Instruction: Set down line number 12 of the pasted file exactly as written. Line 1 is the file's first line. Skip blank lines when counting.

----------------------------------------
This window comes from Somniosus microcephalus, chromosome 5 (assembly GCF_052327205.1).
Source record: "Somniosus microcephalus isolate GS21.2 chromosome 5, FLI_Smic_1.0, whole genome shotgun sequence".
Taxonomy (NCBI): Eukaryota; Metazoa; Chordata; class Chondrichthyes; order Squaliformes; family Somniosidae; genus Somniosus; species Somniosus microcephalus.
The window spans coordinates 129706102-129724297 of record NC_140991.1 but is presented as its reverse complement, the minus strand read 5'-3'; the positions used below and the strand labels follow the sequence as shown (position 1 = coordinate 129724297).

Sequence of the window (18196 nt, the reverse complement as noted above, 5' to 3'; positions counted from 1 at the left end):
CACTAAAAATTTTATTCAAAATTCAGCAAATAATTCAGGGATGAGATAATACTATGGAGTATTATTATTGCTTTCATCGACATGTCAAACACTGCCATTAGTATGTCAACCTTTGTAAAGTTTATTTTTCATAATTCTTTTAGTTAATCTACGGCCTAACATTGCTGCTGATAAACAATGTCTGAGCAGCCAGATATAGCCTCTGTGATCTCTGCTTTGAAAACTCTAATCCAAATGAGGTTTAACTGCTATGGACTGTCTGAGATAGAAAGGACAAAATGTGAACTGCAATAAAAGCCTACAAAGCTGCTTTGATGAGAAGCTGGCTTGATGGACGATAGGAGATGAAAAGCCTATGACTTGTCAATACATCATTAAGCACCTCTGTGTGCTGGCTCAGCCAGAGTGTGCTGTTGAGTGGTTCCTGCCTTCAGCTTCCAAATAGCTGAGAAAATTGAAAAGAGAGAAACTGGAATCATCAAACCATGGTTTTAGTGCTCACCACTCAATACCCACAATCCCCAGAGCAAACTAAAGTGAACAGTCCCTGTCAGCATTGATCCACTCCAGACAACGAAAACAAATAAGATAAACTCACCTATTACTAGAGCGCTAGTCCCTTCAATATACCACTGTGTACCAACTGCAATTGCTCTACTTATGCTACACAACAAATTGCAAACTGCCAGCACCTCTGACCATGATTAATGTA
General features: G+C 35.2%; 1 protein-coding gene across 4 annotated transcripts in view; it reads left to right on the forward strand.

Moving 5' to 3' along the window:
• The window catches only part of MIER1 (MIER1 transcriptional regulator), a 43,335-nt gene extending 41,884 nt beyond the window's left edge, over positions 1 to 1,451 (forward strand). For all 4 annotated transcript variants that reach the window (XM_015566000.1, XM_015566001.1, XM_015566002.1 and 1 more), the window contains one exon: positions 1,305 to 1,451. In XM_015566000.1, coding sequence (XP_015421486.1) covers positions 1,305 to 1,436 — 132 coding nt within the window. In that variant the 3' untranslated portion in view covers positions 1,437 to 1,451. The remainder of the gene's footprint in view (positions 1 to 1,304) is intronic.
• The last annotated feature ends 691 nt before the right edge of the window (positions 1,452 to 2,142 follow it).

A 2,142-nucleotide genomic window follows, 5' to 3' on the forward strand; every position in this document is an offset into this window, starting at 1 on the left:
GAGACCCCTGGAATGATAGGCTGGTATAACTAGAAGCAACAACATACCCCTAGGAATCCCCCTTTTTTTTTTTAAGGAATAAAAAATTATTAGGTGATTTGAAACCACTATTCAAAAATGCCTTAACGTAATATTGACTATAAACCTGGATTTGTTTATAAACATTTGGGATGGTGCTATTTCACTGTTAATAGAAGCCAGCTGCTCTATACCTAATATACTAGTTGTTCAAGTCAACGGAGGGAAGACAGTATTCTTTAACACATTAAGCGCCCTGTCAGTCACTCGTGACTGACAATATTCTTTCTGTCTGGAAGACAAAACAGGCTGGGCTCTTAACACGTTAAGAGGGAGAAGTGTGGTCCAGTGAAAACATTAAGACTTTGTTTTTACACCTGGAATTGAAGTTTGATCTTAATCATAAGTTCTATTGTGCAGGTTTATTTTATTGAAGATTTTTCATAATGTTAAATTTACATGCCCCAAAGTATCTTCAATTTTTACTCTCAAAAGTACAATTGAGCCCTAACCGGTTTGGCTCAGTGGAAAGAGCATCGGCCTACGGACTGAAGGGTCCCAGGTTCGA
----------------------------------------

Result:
GAGACCCCTGGAATGATAGGCTGGTATAACTAGAAGCAACAACATACCCCTAGGAATCCCCCTTTTTTTTTTTAAGGAATAAAAAATTATTAGGTGATTTGAAACCACTATTCAAAAATGCCTTAACGTAATATTGACTATAAACCTGGATTTGTTTATAAACATTTGGGATGGTGCTATTTCACTGTTAATAGAAGCCAGCTGCTCTATACCTAATATACTAGTTGTTCAAGTCAACGGAGGGAAGACAGTATTCTTTAACACATTAAGCGCCCTGTCAGTCACTCGTGACTGACAATATTCTTTCTGTCTGGAAGACAAAACAGGCTGGGCTCTTAACACGTTAAGAGGGAGAAGTGTGGTCCAGTGAAAACATTAAGACTTTGTTTTTACACCTGGAATTGAAGTTTGATCTTAATCATAAGTTCTATTGTGCAGGTTTATTTTATTGAAGATTTTTCATAATGTTAAATTTACATGCCCCAAAGTATCTTCAATTTTTACTCTCAAAAGTACAATTGAGCCCTAACCGGTTTGGCTCAGTGGAAAGAGCATCGGCCTACGGACTGAAGGGTCCCAGGTTCGA